Evelyn, though, is far the most interesting character of the three. If I were forced to describe her with one word, I could think of none better than “placid.” Yes, placid is definitely the word for Evelyn! I think if the roof suddenly come down on her head, she would hardly turn a hair. I can’t put my finger on the reason for this impression, but there it is. She is soft-spoken, untroubled, and is possessed of a pair of big, blue eyes that hold very steady on one's own when she is listening or talking to him. She is either very clever, or not clever at all—I haven't quite made up my mind, although I'm inclined to favor the former. She is very much attached to "Toppy,” who is attached to anyone and everyone. Bert and Evelyn have been married three years and, if I know the signs, still very much in love.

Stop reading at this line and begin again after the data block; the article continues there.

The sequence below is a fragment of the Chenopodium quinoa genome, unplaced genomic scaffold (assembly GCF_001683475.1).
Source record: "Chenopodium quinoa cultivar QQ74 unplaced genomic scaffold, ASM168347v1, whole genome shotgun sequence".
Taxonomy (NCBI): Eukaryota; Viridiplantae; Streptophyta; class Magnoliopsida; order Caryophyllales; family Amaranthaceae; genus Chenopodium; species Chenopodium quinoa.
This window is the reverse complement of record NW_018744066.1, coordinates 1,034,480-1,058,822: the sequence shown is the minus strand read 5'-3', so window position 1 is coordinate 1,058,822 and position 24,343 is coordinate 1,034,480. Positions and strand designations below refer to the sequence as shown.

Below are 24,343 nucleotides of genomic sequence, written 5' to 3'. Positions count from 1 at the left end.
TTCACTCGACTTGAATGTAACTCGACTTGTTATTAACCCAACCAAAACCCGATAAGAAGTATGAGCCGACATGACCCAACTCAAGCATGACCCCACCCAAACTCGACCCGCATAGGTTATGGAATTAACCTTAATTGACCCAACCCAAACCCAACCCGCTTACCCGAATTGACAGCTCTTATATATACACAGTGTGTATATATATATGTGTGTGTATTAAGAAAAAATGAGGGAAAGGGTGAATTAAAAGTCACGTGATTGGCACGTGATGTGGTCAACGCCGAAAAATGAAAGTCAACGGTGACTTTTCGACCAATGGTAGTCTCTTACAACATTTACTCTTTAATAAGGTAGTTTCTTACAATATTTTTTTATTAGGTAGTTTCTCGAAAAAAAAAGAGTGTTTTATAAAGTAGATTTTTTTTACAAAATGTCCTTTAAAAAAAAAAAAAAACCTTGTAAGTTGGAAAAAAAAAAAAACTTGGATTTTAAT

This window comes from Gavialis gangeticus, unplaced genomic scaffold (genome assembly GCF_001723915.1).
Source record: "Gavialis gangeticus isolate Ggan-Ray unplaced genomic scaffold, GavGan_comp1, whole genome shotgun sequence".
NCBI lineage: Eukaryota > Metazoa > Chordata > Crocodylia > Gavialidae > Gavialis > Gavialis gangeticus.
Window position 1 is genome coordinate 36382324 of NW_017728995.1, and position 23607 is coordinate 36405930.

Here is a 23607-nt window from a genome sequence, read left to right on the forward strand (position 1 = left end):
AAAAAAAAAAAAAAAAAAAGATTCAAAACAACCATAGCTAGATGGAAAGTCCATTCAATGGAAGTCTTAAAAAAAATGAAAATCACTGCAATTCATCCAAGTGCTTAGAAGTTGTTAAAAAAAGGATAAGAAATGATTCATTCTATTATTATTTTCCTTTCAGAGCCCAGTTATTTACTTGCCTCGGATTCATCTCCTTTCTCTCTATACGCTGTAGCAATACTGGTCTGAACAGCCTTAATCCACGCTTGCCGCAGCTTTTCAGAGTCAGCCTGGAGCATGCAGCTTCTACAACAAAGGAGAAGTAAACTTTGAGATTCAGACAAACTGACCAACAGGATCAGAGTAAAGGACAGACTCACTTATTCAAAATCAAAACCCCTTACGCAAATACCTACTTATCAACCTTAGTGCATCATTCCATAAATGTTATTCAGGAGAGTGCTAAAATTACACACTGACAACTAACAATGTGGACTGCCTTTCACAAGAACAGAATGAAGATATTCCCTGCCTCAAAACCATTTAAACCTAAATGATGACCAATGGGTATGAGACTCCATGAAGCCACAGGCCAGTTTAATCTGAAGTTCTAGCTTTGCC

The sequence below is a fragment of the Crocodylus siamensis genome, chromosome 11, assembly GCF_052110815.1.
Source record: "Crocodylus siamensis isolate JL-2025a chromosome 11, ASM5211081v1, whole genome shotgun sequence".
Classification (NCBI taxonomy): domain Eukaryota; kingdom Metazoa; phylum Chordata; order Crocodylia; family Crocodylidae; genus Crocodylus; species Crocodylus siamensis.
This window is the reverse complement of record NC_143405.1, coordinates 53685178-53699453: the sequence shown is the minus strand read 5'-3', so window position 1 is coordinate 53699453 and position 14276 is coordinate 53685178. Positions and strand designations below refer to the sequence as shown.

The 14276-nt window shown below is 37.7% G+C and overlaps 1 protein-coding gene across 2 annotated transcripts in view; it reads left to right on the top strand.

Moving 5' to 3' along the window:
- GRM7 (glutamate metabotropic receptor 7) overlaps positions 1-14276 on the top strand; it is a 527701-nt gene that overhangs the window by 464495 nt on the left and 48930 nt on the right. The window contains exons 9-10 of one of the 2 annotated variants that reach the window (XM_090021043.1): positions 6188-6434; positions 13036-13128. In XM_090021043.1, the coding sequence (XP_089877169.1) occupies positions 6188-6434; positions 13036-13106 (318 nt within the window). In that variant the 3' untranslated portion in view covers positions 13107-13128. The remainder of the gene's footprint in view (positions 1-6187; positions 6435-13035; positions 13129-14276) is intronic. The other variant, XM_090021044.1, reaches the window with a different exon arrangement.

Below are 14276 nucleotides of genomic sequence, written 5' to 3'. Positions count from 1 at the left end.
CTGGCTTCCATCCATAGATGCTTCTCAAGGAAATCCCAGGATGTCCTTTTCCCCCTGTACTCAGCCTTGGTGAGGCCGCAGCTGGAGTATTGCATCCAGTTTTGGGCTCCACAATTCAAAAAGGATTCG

When they learned I am married and have a daughter, they wanted to see pictures. That was last Sunday, no, Saturday. I only had the Brighton Beach snaps with me, so I showed them. They were duly impressed. (And why wouldn’t they be—I still am every time I look at them, which is oftener than you think). At that time, I promised to bring some more pictures of you and the punkin the next time I visited them. I particularly liked the way Evelyn kept saying matter-of-factly “the next time you come". It was "don't bother to bring your soda next time you come,” and don't forget to bring the pictures next time you come, and so forth. I hadn’t known them more than two hours before they made me feel one of the family. You know how lonely I have been these past ten months, Sweet, so you can appreciate full well how grateful I am for my newly acquired friends, and their warm hospitality. Almost the first thing that Evelyn said when I saw her yesterday was, “did you bring the pictures?" To say I was surprised would be putting it mildly. I had remembered them, but it seemed to me that they would be the last thing she would think of under the circumstances. Accordingly, I decided to let it go 'til a more appropriate time, and left them behind. All this, Ev, should give you a pretty good insight of the characters of Bert and Evelyn Wolf.